A former teenage author turned twenty and her stabs at writing life and living to write.

Thursday, December 22, 2011

The Seventh Year of Christmas

The stockings are hung by the chimney with care.
But there's a smile, a laugh, a voice missing there.

I may cry the day I take the tree down, but then again; I cry when I stand it up and decorate it too. So how am I to be trusted? Christmas is just one of those times of year, a time when I'm not in full control of the way I lash out or of the tears that fall at the most inconvenient of times. And this season now marks the seventh Christmas I've had to spend without my mom; the woman whose eyes twinkled brighter than any light around the holidays.

And it's funny to look back at the shattered thirteen-year-old girl I was seven Christmases ago. I refused to look at the Christmas tree, locked myself in my room sobbing for hours on end; I couldn't hear a Christmas song without breaking into tears and shrieking at anyone within an audible range. All I wanted to was to lock myself away from my family and anyone who had the audacity to smile or say anything pleasant. I mean, how dare they? I even tried to focus on the selfish nature of what presents I would receive. And I tried to fixate on that and forget everything about what Christmas had always meant to me. But even as I waited for my turn to unwrap a gift, there was nothing exciting or anticipatory about it. All I felt was pain... and emptiness.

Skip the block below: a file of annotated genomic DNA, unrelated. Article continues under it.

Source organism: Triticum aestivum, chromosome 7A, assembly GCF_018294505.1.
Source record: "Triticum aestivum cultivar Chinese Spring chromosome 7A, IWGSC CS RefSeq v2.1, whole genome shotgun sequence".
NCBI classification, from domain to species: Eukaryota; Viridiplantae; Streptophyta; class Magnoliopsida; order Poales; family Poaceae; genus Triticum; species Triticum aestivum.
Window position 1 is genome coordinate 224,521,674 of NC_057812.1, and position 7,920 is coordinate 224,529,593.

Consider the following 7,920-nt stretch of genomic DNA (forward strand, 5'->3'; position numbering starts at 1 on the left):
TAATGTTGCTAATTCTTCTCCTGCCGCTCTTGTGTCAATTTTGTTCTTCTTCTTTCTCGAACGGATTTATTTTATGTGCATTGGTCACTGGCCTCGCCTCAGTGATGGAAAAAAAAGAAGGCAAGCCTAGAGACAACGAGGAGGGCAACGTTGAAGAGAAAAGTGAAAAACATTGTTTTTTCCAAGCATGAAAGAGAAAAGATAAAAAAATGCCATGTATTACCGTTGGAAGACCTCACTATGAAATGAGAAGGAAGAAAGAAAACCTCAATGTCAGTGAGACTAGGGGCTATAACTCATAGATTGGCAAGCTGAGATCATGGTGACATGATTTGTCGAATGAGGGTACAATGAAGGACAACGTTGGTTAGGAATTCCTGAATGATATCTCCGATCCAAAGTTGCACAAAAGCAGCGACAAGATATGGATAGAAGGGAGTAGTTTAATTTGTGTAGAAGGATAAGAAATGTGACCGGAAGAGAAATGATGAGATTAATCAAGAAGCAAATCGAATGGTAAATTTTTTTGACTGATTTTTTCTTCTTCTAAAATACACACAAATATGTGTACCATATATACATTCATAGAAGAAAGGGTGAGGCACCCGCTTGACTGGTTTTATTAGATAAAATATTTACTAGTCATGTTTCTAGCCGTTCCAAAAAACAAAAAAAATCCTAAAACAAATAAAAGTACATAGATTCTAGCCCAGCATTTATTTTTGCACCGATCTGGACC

I listen to Christmas music now, almost as a religion. I take any chance to wander around looking at Christmas lights. I spent hours decorating the house until it's aglow in twinkling lights and garland. I've been cooking and planning for a straight week to prepare a true Christmas dinner for my 12 family members who are attending this year. And I do it all for her; I do it because if she were here, she would be cooking and decorating and blasting Christmas music all over the house. I do it because taking on her responsibilities brings me closer to her than I ever thought I could be after her death; closer than I'd ever dared to hope.

I sit on the couch, staring up at the tree. It's been a long day of shopping and running from store to store maniacally. The ham and pies wait patiently to be baked; the presents to be wrapped. But I only stare into the ethereal glow from the Christmas lights. A heaviness in my chest almost brings tears to my eyes, but something stops it. It's a numb kind of fuzziness that warms my veins and tingles the ends of my fingers. Almost as if someone unbeknownst to me is wrapping their arms around me; someone I can almost feel.

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